oa Central African Journal of Medicine - The present trend of medical practice in the treatment of alcoholism

Volume 9, Issue 10
  • ISSN : 0008-9176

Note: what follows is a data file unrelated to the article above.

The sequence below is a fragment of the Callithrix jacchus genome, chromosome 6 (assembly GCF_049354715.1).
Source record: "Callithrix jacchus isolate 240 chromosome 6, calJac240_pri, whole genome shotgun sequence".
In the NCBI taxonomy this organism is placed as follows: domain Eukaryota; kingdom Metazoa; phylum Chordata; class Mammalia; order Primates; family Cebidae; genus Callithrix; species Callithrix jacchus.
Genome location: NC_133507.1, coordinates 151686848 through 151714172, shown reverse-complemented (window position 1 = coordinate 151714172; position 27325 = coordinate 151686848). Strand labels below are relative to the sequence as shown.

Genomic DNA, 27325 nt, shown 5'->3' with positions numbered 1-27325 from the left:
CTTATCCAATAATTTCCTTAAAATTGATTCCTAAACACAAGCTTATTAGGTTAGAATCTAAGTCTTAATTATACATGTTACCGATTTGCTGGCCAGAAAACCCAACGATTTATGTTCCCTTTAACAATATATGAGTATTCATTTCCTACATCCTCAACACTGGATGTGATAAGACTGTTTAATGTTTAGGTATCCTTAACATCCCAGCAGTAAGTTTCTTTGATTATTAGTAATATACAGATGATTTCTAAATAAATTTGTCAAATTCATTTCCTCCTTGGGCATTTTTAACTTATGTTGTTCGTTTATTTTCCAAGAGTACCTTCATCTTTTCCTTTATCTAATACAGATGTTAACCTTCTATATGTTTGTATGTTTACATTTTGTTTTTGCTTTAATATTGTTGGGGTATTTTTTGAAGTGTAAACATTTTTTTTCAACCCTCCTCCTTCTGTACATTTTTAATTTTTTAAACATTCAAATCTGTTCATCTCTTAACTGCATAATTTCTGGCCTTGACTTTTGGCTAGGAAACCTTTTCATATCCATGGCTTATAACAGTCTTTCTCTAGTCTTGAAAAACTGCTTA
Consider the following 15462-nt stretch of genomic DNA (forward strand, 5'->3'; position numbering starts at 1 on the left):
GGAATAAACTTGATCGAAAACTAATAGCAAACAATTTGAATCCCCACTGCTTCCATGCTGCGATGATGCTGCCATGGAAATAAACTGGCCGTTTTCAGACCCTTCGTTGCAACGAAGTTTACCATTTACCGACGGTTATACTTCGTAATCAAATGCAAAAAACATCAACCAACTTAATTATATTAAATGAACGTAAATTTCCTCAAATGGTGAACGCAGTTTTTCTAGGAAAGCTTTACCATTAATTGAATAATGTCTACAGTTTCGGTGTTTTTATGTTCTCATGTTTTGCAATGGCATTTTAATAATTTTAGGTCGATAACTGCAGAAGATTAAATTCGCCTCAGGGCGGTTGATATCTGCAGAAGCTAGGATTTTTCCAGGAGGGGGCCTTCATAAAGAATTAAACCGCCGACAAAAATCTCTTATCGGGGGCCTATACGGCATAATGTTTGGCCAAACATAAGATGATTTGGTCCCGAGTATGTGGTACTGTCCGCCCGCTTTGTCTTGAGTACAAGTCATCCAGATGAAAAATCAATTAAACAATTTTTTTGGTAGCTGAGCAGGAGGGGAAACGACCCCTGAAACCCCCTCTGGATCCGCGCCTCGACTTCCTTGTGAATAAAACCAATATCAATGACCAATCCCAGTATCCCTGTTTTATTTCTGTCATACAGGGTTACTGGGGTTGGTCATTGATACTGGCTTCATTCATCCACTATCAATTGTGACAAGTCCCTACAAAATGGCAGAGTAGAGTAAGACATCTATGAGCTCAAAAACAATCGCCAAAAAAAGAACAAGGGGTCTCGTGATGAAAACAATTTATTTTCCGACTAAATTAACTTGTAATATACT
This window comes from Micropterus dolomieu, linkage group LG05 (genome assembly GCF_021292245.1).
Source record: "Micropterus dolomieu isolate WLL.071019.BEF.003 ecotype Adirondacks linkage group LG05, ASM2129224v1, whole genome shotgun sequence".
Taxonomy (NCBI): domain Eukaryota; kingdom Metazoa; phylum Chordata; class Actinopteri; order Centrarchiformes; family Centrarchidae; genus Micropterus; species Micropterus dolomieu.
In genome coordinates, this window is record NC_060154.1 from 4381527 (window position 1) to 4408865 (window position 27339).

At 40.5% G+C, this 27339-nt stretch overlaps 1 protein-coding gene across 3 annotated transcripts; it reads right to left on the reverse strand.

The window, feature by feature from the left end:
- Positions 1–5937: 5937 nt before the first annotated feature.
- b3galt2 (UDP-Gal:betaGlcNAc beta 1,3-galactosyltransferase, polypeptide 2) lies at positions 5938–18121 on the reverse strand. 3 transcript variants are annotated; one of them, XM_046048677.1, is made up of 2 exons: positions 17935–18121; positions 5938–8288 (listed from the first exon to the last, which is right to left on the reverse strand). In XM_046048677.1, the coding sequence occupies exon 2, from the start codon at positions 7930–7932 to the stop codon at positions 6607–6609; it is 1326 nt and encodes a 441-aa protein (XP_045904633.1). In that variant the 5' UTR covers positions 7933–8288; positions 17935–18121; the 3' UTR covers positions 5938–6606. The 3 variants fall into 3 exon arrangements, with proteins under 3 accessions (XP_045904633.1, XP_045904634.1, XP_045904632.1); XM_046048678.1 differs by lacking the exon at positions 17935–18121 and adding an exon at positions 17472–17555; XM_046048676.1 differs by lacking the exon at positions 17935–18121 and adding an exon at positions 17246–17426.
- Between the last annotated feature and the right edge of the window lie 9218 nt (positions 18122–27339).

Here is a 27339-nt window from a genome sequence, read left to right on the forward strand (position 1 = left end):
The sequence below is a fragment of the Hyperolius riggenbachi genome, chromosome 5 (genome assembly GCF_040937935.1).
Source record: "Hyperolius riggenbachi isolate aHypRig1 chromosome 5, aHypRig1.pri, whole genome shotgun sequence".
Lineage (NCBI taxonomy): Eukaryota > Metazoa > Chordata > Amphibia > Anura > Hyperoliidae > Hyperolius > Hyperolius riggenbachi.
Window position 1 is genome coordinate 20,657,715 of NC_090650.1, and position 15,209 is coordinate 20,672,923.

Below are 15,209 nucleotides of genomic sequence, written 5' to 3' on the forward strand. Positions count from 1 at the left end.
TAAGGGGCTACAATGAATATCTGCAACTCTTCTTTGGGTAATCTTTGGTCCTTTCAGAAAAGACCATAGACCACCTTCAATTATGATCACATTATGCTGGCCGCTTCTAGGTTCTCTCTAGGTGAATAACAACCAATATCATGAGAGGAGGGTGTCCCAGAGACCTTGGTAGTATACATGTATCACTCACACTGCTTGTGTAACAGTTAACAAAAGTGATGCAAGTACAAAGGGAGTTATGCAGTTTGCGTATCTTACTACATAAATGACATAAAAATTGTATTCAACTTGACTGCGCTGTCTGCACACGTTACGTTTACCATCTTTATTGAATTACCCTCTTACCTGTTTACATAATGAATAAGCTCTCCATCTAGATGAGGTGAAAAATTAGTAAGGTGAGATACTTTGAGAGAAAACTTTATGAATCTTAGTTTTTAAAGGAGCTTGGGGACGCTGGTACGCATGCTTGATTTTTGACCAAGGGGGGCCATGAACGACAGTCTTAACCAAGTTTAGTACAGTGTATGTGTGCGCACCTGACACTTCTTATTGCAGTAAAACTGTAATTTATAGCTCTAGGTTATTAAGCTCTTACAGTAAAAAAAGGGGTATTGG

Address to the National Study Conference on Alcoholism, Salisbury, in May, 1962. Alcoholism is the commonest form of poisoning, and logically medical men should advise their patients to abstain from all forms of alcoholic beverages. This, however, would be unrealistic in the light of practical considerations. The doctor sooner or later comes into contact with alcoholism and the alcoholic either on the domestic or occupational level. Initially alcoholics are sympathetically received, but due to the repeated recurrence of alcoholism, together with the associated subterfuges, the medical man in attendance becomes eventually disinterested. Broadly, there are two categories of heavy drinkers. The one consists of the heavy drinker with a host of synonyms, while the other category consists of those who have a need for alcohol, manifesting as heightened drive, and who meet this drive by strong alcoholic beverages. The term dipsomaniac has been applied to the latter category of heavy drinkers by various clinical authors, with a descriptionption which has not changed for the last 26 years. In the main the observations made by these authors are applicable to the chronic alcoholic today. However, they relegated to psychiatry those unexplained aspects of which they themselves were apparently unsure of. This involvement of psychiatry into the field of alcoholism and the alcoholic has become a commonplace practice. The various pronouncements seemed to indicate a multifactorial approach in which there was apparently very little place for those concerned with the general practice of medicine. The general practitioner became disinterested in alcoholics and alcoholism and patients found themselves"" eventually subjected to a psychiatric regime. The disinterest of the medical profession cannot entirely be separated from the various concepts of alcoholism and the alcoholic, which it finds difficult to accept. A starting point in the approach to the alcoholic, which to us appears as a keystone to the whole problem, is concerned with the heightened drive. Diethelm and Fleetwood have shown that anxiety, tension and resentment in the alcoholic have biochemical equivalents which are significantly reduced by alcohol. This resentment finds expression as a ""resentment substance"" in the blood and which is not unlike 5-hydroxytryptamine (serotonin) . This serotonin has metabolic linkages with a bearing on the alcoholic individual. Olson, Cursey and Vester found that the breakdown of serotonin could be expressed by the increased secretion of 5-hydroxyindolc acetic acid (5.HIAA). This was significantly lower in alcoholics than in normal controls and indicates a biochemical difference between alcoholics and non-alcoholics. Peter ,and Neuman found that the excretion of xanthurenic acid after tryptophan ingestion was higher than normal. This again indicates a biochemical difference between alcoholics and non-alcoholics. In France, Faye found that a depletion of vitamin HI (thiamine) produces central nervous system disturbances. This vitamin acts as a cholinesterase inhibitor and intensifies the action of acetylcholine. Osmond and Hefer, in a recent publication. found that nicotinic acid \ niacin). Which is part of the pathway of the metabolism of tryptophan, was significantly useful in the therapy of schizophrenia. Alcohol, besides its local effect in slowing down bowel motility, may be responsible for the destruction of the vitamins of the B complex. The use of alcohol in the tapering-off technique, we feel, is pharmacologically invalid. Alcohol results in a dilatation of the blood vessels in the already damaged brain, produces a passive congestion and reduces the ability of the brain tissues to utilise oxygen. Insomnia is common among alcoholics and tends to produce fatigue and a lowering of efficiency. This must be alleviated by suitable hypnotics. Paraldehyde pinpoints the alcoholic and enhances existing inadequacies, so that it is contra-indicated. Barbiturates alone are seldom used, as they produce a dopey feeling which cannot be used for various occupational reasons. Impaired sexual potency has often been attributed, by alcoholics, to disulfiram or citrated calcium carbimide. An examination of this complained-of side effect has indicated that there is, in the main, no substance in this complaint. This particular complaint is also usually part of an avoidance behaviour to anti-alcohol medication.

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